Lessons Not Learned

September 11. I can’t let the day pass without some reminder, some tribute and yet what words have we not said; what videos have we not seen? What tears have we not shed; what songs and tributes have we not shared?

Perhaps we have said it all, shared it all, cried rivers of tears only to realize that the image of that second plane will forever be in our minds. It was that instant that separates the moments before, when some people clung to the absurd idea that someone could accidentally have hit the first tower…with the shocking reality that this time disaster was not averted, the terrorists were not caught in time. Whatever innocence there was before fell away, in that split second.

The stages of grief are known to many. There is rage, sorrow, acceptance, and finally the lingering grief that settles with the knowledge that the pain will never go away. We all have that, I think, to varying degrees, but with this today, comes another thought…there are still lessons we have failed to learn.

For me, this brings the certainty that 9/11 will forever revisit us. There are no limits to the barbarity and they can always think of a new target, a new method, a fresh and innocent weak point in cultures where people celebrate their freedom to move, to live, to gather.

We are, essentially, doomed to be victims of future 9/11s because that may be the only role available to us…or so we think. On 9/11, were there two groups of people – the attackers, and those who were attacked? This is too simpleĀ  – there were others on that day.

There were those who ran to help, those amazing first-responders who have always been the best amongst us. They were victims of the terror but they were not attacked. They put themselves in harm’s way because that is who they were, those are the highest of values cherished in the societies in which we live. They ran in to help as thousands were running for shelter. And there were those who celebrated – in Indonesia, Gaza, Iraq, Lebanon, and even in Arab neighborhoods in Brooklyn, NY.

Four groups…the attacked, the first-responders who went to help, the attackers, and those who celebrated some imagined victory. A huge chasm exists between the first two groups and the second two…and in that chasm are the lessons. What are the lessons not learned? Is there any way to ensure there are no more 9/11s? There has to be a “yes” to that.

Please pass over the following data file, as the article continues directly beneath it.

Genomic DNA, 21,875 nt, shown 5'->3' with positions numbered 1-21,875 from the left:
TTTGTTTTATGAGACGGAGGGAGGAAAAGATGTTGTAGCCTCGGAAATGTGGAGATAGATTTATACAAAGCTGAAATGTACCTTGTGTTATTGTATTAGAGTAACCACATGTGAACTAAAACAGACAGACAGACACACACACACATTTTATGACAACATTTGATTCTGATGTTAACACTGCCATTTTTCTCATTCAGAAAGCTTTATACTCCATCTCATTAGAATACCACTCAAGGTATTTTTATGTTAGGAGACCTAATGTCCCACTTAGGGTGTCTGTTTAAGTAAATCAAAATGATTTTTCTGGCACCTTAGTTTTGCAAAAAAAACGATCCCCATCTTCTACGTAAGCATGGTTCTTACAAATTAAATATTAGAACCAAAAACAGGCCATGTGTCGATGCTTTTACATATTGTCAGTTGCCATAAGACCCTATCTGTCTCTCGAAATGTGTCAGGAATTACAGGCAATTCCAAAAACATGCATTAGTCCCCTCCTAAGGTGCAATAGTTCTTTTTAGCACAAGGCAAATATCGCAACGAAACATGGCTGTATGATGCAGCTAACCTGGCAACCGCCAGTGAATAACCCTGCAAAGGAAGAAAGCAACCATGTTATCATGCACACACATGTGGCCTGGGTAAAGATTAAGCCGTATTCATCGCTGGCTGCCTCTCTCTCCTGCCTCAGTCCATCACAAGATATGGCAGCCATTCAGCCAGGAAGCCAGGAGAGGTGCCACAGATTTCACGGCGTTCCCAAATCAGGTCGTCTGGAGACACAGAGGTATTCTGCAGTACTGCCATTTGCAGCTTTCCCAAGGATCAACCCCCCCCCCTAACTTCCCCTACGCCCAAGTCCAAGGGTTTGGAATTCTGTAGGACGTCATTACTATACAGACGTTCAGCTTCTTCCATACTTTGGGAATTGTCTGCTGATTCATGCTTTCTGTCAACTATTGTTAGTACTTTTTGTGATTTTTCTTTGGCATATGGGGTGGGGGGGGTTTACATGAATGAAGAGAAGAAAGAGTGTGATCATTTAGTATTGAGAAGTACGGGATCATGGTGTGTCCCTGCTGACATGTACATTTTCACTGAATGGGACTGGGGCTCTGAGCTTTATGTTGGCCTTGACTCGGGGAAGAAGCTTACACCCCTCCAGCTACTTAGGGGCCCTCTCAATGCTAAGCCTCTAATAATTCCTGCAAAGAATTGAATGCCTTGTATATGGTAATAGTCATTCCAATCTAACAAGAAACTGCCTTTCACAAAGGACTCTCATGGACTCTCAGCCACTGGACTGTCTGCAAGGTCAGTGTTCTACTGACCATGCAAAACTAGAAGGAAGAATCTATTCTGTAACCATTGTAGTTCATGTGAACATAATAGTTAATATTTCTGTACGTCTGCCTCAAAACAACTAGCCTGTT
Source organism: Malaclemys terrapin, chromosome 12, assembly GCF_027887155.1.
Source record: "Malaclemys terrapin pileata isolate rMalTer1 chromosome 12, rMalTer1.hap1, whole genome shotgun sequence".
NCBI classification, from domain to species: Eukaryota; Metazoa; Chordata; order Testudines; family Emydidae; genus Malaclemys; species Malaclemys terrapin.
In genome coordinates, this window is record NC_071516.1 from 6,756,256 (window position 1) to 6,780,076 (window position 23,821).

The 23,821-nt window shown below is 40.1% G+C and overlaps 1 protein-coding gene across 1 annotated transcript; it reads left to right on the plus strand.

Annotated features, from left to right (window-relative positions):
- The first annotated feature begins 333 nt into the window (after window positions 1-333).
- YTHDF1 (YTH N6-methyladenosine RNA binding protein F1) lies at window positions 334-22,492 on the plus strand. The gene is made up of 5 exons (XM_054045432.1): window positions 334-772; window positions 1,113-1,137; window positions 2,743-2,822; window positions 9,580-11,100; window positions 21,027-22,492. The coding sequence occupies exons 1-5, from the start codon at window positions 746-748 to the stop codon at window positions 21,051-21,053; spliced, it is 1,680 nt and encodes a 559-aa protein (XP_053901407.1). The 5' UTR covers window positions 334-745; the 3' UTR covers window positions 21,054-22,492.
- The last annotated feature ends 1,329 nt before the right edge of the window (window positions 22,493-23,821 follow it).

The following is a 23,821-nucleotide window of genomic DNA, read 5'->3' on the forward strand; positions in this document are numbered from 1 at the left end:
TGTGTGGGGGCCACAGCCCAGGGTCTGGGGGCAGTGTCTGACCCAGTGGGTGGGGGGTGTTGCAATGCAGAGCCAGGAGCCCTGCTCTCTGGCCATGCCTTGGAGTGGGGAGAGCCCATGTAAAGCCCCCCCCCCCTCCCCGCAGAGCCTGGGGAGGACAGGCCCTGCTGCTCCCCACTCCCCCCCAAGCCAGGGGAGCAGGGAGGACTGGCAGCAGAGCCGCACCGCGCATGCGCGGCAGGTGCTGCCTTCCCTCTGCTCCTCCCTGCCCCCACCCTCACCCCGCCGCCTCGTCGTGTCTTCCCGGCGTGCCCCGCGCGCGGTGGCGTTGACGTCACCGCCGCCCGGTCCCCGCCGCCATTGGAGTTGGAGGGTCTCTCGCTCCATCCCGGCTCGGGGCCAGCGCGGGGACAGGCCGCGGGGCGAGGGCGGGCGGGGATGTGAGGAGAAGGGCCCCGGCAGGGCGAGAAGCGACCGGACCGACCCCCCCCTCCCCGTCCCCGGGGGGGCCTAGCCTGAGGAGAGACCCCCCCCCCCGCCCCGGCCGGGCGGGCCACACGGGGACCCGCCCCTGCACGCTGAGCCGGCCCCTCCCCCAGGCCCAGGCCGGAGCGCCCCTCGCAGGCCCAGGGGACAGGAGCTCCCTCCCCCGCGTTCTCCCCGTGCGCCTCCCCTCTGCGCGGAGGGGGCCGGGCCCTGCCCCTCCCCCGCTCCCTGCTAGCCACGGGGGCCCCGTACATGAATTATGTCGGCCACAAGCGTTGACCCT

There are lessons that all of us have learned – to cherish our freedom; to celebrate life; to value courage all the more. We have learned to be aware – of the inconsistencies that should have alerted us before…that a normal person wants to not just learn to fly, but learn to land, that there are those who search for our weakness, our vulnerability. We have learned to share our knowledge and intelligence gathering resources across borders. We have learned to suspect, to watch, to guard.

There are lessons that only some of us have learned – that those who celebrate death, fear our freedom and hate the very values we cherish; that even those who hide behind the mask of “moderation” still adhere to the principles of Jihad and destruction of infidels. At best, they lack the courage to fight the extremists among them, and at worst, their silence encourages future 9/11s.

Some have learned that there is a fundamental battle of cultures that will not be erased by capitulation and compromise. Nothing short of our full surrender will be accepted. We are and forever will be the evil infidels their God has demanded them to fight by any and all means. In this twisted view, it is the attacker who is brave and honorable. And the first-responder who dies beside the intended victim becomes a Jihadi bonus.

But I struggle this day not with what we have learned, but with what we have not. Do we have to be like them to fight them? Can we avoid 9/11s and still operate as a free society? Is it possible to challenge a culture that thrives on terror and celebrates martyrdom?

The images they love are the ones where we cry out our agony, where we run for safety and cower in bomb shelters.I know what images they crave; I know what they want. I understand what it is in their religion that causes them to do what they do.

I know there is a lesson in this knowledge…but where? What are the lessons we need to learn to stop future 9/11s?

The answer to this question is perhaps our greatest challenge.

About the Author
Paula R. Stern is CEO of WritePoint Ltd., a leading technical writing company in Israel. Her personal blog, A Soldier's Mother, has been running for more than 5 years. She lives in Maale Adumim with her husband and children, a dog, too many birds, and a desire to write her thoughts and dream of a trip to Italy, Scotland, and beyond.